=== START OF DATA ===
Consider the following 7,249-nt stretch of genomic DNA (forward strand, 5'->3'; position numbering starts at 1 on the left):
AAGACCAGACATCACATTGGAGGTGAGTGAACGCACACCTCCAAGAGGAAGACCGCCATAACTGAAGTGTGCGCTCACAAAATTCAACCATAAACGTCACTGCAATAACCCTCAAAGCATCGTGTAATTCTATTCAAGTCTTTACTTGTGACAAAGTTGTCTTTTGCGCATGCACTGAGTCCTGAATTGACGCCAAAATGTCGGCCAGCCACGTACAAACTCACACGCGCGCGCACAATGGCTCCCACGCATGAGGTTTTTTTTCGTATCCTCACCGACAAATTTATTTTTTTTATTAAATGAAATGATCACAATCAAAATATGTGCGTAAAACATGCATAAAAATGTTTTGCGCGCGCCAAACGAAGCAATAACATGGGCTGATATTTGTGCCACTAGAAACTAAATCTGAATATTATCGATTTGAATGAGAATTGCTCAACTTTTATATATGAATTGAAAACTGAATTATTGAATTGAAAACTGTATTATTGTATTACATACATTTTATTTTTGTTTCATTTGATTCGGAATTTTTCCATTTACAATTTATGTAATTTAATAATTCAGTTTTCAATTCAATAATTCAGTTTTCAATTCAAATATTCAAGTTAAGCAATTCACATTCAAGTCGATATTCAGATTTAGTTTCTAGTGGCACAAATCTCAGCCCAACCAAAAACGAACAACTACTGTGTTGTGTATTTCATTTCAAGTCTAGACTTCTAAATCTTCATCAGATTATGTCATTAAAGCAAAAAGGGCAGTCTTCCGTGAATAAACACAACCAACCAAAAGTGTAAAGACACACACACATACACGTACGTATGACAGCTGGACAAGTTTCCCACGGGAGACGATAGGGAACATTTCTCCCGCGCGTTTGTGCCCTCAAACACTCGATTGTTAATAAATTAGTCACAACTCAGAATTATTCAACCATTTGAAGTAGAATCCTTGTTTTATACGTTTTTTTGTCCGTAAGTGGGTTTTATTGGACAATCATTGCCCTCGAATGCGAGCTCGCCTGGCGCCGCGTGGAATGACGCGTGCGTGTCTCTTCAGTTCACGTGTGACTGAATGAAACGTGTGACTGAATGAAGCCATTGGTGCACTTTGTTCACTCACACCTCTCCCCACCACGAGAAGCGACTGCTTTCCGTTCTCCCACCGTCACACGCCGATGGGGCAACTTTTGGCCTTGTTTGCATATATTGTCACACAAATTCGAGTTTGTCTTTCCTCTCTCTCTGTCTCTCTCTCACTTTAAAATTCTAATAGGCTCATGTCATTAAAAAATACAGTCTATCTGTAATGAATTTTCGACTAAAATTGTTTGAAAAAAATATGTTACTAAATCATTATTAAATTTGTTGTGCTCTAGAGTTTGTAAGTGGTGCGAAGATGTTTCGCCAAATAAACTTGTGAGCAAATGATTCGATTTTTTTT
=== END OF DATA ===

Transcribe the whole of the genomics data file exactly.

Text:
Consider the following 7,249-nt stretch of genomic DNA (forward strand, 5'->3'; position numbering starts at 1 on the left):
AAGACCAGACATCACATTGGAGGTGAGTGAACGCACACCTCCAAGAGGAAGACCGCCATAACTGAAGTGTGCGCTCACAAAATTCAACCATAAACGTCACTGCAATAACCCTCAAAGCATCGTGTAATTCTATTCAAGTCTTTACTTGTGACAAAGTTGTCTTTTGCGCATGCACTGAGTCCTGAATTGACGCCAAAATGTCGGCCAGCCACGTACAAACTCACACGCGCGCGCACAATGGCTCCCACGCATGAGGTTTTTTTTCGTATCCTCACCGACAAATTTATTTTTTTTATTAAATGAAATGATCACAATCAAAATATGTGCGTAAAACATGCATAAAAATGTTTTGCGCGCGCCAAACGAAGCAATAACATGGGCTGATATTTGTGCCACTAGAAACTAAATCTGAATATTATCGATTTGAATGAGAATTGCTCAACTTTTATATATGAATTGAAAACTGAATTATTGAATTGAAAACTGTATTATTGTATTACATACATTTTATTTTTGTTTCATTTGATTCGGAATTTTTCCATTTACAATTTATGTAATTTAATAATTCAGTTTTCAATTCAATAATTCAGTTTTCAATTCAAATATTCAAGTTAAGCAATTCACATTCAAGTCGATATTCAGATTTAGTTTCTAGTGGCACAAATCTCAGCCCAACCAAAAACGAACAACTACTGTGTTGTGTATTTCATTTCAAGTCTAGACTTCTAAATCTTCATCAGATTATGTCATTAAAGCAAAAAGGGCAGTCTTCCGTGAATAAACACAACCAACCAAAAGTGTAAAGACACACACACATACACGTACGTATGACAGCTGGACAAGTTTCCCACGGGAGACGATAGGGAACATTTCTCCCGCGCGTTTGTGCCCTCAAACACTCGATTGTTAATAAATTAGTCACAACTCAGAATTATTCAACCATTTGAAGTAGAATCCTTGTTTTATACGTTTTTTTGTCCGTAAGTGGGTTTTATTGGACAATCATTGCCCTCGAATGCGAGCTCGCCTGGCGCCGCGTGGAATGACGCGTGCGTGTCTCTTCAGTTCACGTGTGACTGAATGAAACGTGTGACTGAATGAAGCCATTGGTGCACTTTGTTCACTCACACCTCTCCCCACCACGAGAAGCGACTGCTTTCCGTTCTCCCACCGTCACACGCCGATGGGGCAACTTTTGGCCTTGTTTGCATATATTGTCACACAAATTCGAGTTTGTCTTTCCTCTCTCTCTGTCTCTCTCTCACTTTAAAATTCTAATAGGCTCATGTCATTAAAAAATACAGTCTATCTGTAATGAATTTTCGACTAAAATTGTTTGAAAAAAATATGTTACTAAATCATTATTAAATTTGTTGTGCTCTAGAGTTTGTAAGTGGTGCGAAGATGTTTCGCCAAATAAACTTGTGAGCAAATGATTCGATTTTTTTT